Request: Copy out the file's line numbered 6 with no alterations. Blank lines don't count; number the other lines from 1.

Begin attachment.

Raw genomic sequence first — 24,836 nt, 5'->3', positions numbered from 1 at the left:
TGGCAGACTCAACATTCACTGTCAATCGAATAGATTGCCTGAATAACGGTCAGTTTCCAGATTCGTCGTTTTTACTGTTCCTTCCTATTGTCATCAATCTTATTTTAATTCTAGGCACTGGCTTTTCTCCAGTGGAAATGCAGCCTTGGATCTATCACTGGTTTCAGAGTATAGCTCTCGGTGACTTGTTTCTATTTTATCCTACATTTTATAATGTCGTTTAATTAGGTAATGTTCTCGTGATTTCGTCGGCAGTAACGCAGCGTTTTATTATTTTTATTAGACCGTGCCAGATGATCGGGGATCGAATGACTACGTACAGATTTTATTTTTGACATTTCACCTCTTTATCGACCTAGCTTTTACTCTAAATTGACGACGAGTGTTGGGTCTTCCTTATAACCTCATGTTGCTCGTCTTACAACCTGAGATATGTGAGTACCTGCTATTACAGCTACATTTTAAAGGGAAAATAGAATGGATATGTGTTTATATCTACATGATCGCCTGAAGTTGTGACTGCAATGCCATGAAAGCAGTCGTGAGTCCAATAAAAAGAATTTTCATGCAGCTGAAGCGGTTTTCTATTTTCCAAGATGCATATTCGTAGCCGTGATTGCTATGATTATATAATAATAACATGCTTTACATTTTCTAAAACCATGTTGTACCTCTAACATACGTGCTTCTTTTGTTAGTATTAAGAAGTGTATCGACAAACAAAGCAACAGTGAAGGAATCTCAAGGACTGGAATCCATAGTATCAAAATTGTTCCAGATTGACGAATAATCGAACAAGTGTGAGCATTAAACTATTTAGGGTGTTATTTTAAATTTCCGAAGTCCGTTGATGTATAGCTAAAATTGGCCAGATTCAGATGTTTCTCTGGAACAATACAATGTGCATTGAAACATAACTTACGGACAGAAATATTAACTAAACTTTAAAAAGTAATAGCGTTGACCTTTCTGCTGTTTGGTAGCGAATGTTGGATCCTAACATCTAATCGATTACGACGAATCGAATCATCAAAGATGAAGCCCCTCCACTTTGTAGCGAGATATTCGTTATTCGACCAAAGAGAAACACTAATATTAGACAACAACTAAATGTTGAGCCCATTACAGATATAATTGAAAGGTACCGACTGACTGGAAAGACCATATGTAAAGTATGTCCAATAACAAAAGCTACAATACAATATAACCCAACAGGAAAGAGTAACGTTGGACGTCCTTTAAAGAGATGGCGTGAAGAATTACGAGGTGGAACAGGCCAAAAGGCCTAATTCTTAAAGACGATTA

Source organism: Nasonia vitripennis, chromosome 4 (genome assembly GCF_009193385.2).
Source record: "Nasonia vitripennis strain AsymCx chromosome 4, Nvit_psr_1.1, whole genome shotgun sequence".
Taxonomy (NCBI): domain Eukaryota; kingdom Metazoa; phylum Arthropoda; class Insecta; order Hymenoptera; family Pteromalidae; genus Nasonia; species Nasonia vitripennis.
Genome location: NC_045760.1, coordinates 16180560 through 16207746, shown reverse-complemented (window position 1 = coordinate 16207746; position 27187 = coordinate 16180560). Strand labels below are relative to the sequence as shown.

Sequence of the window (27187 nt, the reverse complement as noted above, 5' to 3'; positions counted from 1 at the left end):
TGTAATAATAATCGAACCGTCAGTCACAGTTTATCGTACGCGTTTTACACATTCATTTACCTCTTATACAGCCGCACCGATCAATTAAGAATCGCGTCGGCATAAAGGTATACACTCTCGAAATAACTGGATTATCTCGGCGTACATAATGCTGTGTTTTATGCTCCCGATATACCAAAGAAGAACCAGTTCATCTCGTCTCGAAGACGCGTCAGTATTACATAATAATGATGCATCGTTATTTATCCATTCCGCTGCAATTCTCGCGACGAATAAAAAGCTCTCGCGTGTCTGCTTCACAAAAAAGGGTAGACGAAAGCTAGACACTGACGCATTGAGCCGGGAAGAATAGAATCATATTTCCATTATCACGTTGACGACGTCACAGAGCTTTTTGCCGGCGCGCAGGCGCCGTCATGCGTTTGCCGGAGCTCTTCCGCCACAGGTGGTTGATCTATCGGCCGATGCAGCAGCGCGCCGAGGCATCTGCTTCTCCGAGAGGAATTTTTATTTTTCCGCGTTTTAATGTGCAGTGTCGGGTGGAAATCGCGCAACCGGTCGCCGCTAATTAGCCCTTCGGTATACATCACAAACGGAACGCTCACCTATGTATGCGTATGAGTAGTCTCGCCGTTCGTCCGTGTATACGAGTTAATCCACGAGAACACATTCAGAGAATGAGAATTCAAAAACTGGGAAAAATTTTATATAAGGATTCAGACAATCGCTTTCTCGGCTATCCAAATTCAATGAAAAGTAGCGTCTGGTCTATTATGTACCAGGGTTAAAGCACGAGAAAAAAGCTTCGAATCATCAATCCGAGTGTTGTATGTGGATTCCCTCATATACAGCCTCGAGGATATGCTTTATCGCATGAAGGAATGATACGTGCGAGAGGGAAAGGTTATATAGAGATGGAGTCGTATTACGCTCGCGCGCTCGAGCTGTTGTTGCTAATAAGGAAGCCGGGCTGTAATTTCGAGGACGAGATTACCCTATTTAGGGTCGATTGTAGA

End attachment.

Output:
Genome location: NC_045760.1, coordinates 16180560 through 16207746, shown reverse-complemented (window position 1 = coordinate 16207746; position 27187 = coordinate 16180560). Strand labels below are relative to the sequence as shown.